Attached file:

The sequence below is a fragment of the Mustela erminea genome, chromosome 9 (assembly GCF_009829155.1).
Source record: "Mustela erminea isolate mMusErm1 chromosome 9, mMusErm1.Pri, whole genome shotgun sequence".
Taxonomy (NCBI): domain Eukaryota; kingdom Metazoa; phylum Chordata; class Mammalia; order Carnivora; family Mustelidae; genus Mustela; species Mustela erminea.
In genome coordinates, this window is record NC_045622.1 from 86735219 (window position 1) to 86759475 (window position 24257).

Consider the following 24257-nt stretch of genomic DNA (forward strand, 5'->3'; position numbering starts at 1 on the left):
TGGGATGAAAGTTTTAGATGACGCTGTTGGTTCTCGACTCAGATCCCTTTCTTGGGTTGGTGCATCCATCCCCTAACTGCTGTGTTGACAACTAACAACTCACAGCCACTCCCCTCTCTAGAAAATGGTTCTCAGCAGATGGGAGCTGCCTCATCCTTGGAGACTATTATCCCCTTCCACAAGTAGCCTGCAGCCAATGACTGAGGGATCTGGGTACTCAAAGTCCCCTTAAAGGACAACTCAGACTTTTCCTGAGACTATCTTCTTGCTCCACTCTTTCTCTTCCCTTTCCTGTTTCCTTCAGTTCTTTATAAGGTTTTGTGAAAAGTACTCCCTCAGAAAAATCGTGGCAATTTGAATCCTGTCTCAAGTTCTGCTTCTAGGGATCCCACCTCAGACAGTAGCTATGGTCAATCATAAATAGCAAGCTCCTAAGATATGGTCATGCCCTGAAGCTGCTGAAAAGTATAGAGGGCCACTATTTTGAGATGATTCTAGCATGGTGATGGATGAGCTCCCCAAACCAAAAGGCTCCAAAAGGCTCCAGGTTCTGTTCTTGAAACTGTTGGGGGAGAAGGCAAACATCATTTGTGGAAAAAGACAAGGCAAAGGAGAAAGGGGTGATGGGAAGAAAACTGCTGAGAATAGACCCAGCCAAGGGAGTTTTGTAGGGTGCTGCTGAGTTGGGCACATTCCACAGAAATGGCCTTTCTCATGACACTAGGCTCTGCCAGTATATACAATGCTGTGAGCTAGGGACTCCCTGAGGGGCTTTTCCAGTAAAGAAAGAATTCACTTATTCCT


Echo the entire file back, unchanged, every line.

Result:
The sequence below is a fragment of the Mustela erminea genome, chromosome 9 (assembly GCF_009829155.1).
Source record: "Mustela erminea isolate mMusErm1 chromosome 9, mMusErm1.Pri, whole genome shotgun sequence".
Taxonomy (NCBI): domain Eukaryota; kingdom Metazoa; phylum Chordata; class Mammalia; order Carnivora; family Mustelidae; genus Mustela; species Mustela erminea.
In genome coordinates, this window is record NC_045622.1 from 86735219 (window position 1) to 86759475 (window position 24257).

Consider the following 24257-nt stretch of genomic DNA (forward strand, 5'->3'; position numbering starts at 1 on the left):
TGGGATGAAAGTTTTAGATGACGCTGTTGGTTCTCGACTCAGATCCCTTTCTTGGGTTGGTGCATCCATCCCCTAACTGCTGTGTTGACAACTAACAACTCACAGCCACTCCCCTCTCTAGAAAATGGTTCTCAGCAGATGGGAGCTGCCTCATCCTTGGAGACTATTATCCCCTTCCACAAGTAGCCTGCAGCCAATGACTGAGGGATCTGGGTACTCAAAGTCCCCTTAAAGGACAACTCAGACTTTTCCTGAGACTATCTTCTTGCTCCACTCTTTCTCTTCCCTTTCCTGTTTCCTTCAGTTCTTTATAAGGTTTTGTGAAAAGTACTCCCTCAGAAAAATCGTGGCAATTTGAATCCTGTCTCAAGTTCTGCTTCTAGGGATCCCACCTCAGACAGTAGCTATGGTCAATCATAAATAGCAAGCTCCTAAGATATGGTCATGCCCTGAAGCTGCTGAAAAGTATAGAGGGCCACTATTTTGAGATGATTCTAGCATGGTGATGGATGAGCTCCCCAAACCAAAAGGCTCCAAAAGGCTCCAGGTTCTGTTCTTGAAACTGTTGGGGGAGAAGGCAAACATCATTTGTGGAAAAAGACAAGGCAAAGGAGAAAGGGGTGATGGGAAGAAAACTGCTGAGAATAGACCCAGCCAAGGGAGTTTTGTAGGGTGCTGCTGAGTTGGGCACATTCCACAGAAATGGCCTTTCTCATGACACTAGGCTCTGCCAGTATATACAATGCTGTGAGCTAGGGACTCCCTGAGGGGCTTTTCCAGTAAAGAAAGAATTCACTTATTCCT